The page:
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What will you be doing on Christmas Eve at 10:00 PM?

That may seem like an incredibly odd and specific question, we know.  

However, it seems that 10:00 PM on Christmas Eve is the hour at which the Yuletide celebrating world-at-large is more likely to have a heart attack.

Why so oddly specific?

There’s a new study out of Sweden that can answer that.

Researchers found the odds of a heart attack jump significantly on Christmas Eve, noting that in the 15-year study of more than 283,000 heart attack patients, suggested the risk was highest at 10 PM. The study’s senior author and head of the office of cardiology at Skane University Hospital in Lund, Dr. David Erlinge, states “Traditional holidays were associated with increased risk of heart attack. The risk overall during Christmas/New Year’s was 15% higher than a regular December day.”

It’s important to note that the study did not prove that the holiday actually caused heart attack risk to rise, only that there seemed to be an association.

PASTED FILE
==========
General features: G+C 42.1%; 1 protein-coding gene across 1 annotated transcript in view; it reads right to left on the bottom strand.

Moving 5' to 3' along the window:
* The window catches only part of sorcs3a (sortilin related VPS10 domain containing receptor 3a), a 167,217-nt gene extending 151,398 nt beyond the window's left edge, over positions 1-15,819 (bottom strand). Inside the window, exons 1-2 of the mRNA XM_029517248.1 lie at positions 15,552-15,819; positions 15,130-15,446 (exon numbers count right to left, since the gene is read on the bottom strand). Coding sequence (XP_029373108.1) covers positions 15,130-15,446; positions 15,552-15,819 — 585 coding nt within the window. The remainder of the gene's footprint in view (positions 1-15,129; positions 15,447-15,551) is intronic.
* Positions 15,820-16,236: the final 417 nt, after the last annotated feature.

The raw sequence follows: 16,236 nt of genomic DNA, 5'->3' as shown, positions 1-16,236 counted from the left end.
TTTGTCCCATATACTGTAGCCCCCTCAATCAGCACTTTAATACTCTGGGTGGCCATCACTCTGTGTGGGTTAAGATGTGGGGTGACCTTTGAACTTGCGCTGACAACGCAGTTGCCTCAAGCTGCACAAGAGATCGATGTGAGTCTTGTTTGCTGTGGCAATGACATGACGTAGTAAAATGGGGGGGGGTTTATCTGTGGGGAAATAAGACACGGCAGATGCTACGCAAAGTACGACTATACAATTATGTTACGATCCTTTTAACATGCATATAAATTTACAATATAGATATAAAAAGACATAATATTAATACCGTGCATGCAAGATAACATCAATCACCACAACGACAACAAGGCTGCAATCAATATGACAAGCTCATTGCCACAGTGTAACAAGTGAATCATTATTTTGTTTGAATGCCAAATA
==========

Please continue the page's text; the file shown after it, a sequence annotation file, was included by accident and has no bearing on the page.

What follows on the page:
But why?

When asked why and what triggers the spike in heart attacks, Dr. Erlinge said, “We do not know for sure, but many mechanisms may be involved.”

Those ‘mechanisms’ or factors are exactly what you may think.

  • Emotional distress, anger, anxiety, sadness, grief, and stress
  • Excessive food and alcohol consumption
  • Long distance travel
  • Lack of restorative rest and exercise
  • Drastic change in regular routine or schedule

All of these factors can be easily managed with a little determination.  

Be diligent. Be delighted. Be disciplined.

And a word to the wise from Dr. Peter Mercurio, a cardiologist at Northern Westchester Hospital in Mount Kisco, New York, “Taking politics off the list for the holidays”, both national and familial, will make for a more peaceful — and less heart attack inducing — Christmas season.